We’ve already talked about the importance of social media and the job hunt. Our Careers Editor, Michelle, also gave grads a thorough step-by-step guide to conducting a job search on LinkedIn.
However, what you might not realize is how much good stuff is under the virtual hood, even for grads who don’t take the LinkedIn route but still want to use the web to their (inexpensive) advantage.
The internet-based job hunt is not just about networking and resume-pushing to actual prospects. It can also be a job searcher’s bag of freebies, from styled resume templates to hot industry leads on Twitter.
Because no job search can end soon enough, here are my favorite resources on amping up yours at no cost beyond your wifi connection.
Set Up a Blog-folio of Work
Key for creative professionals, marketing wannabes, and even academics, is having a snazzy online portfolio. This is your place to shine, your URL of greatness. And you don’t have to blog (although I recommend it if you enjoy writing ).
WordPress and other blogging platforms are actually excellent out-of-the-box content management systems, meaning that they can organize and host your content (i.e. your portfolio of work) without the need to build a website with a database from scratch. Google “free portfolio WordPress themes” and you’ll find a bazillion templates (like these) that are beautiful and readily customizable. Savvy WP users will get their own hosting and customize to the max with additional plugins and template edits.
Download an HTML or CSS/CV Resume Template
Again, not all of us are designers – and we shouldn’t pretend we are. But most experts agree that a stylish resume with plenty of white space helps draw the eye to the important stuff – and like most everything else a weary job searcher does, having a fresh-looking resume can help to distinguish you from the rest of the pack. This excellent list of free, very professional templates will help take your boring resume to the next step – and you can customize them to make yourself really original. (Remember to always have a plaintext and a PDF version of your resume handy too.)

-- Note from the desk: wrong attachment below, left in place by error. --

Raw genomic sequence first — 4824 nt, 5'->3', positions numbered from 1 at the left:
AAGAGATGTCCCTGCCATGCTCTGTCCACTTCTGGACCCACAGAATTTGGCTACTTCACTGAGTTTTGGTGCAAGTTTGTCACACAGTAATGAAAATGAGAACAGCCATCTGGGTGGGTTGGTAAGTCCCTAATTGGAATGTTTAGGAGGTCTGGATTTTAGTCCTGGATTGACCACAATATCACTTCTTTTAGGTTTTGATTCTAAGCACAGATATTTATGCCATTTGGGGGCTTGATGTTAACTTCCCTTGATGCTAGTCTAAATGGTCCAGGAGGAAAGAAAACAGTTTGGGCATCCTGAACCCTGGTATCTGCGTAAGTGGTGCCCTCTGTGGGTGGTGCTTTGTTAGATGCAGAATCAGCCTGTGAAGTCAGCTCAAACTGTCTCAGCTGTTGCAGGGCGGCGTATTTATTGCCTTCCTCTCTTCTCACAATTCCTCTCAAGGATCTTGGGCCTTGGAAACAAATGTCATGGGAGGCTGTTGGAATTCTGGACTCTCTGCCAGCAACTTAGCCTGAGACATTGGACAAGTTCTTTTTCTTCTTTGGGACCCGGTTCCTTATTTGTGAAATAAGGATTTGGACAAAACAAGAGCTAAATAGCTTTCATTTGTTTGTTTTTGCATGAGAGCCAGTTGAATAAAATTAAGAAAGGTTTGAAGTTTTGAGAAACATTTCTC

Google Docs is Your Friend
In fact, if you’re a Gmail user, it should be your very good friend already – but if it’s not, here are a few templates to get you started on the path to Google Docs organizational greatness. The greatest thing about G Docs is that you can share, upload, publish and connect with other G Doccers out there – and that’s just what the brilliant Jenny Blake of “Life After College” blog has done. From job interview “Cliffs Notes” to an a document designed to help you keep track of your networking contacts, Jenny Blake is after this listmaker’s heart. Check out her Google Doc templates (blank and ready for you to customize) on her blog, and organize your job search (and budget, and life) virtually: http://www.lifeaftercollege.org/blog/templates/
Search Twitter Responsibly
Finding out what the hell to listen to, social media-wise, can be a daunting task. Don’t let it become one by following a million career advisers or recruiters. Instead, seek out lists to follow that field experts have already compiled.
Another way to make your Twitter experience more fruitful is to search by hashtag (which work much like tags on Flickr, except you add them to your Tweets with a # symbol). Confused? Don’t be. Here’s a clickable list of job search hashtags like the good old #jobhunt. Click on any of them to see the real-time Twitter search result. Once you find a few queries that yield results you care about, you can look at the righthand navigation bar on Twitter.com – at the bottom, underneath the trending topics, is the orange RSS button – an RSS feed for that query.
What are your favorite free job hunt resources online? Share your suggestions in the comments!
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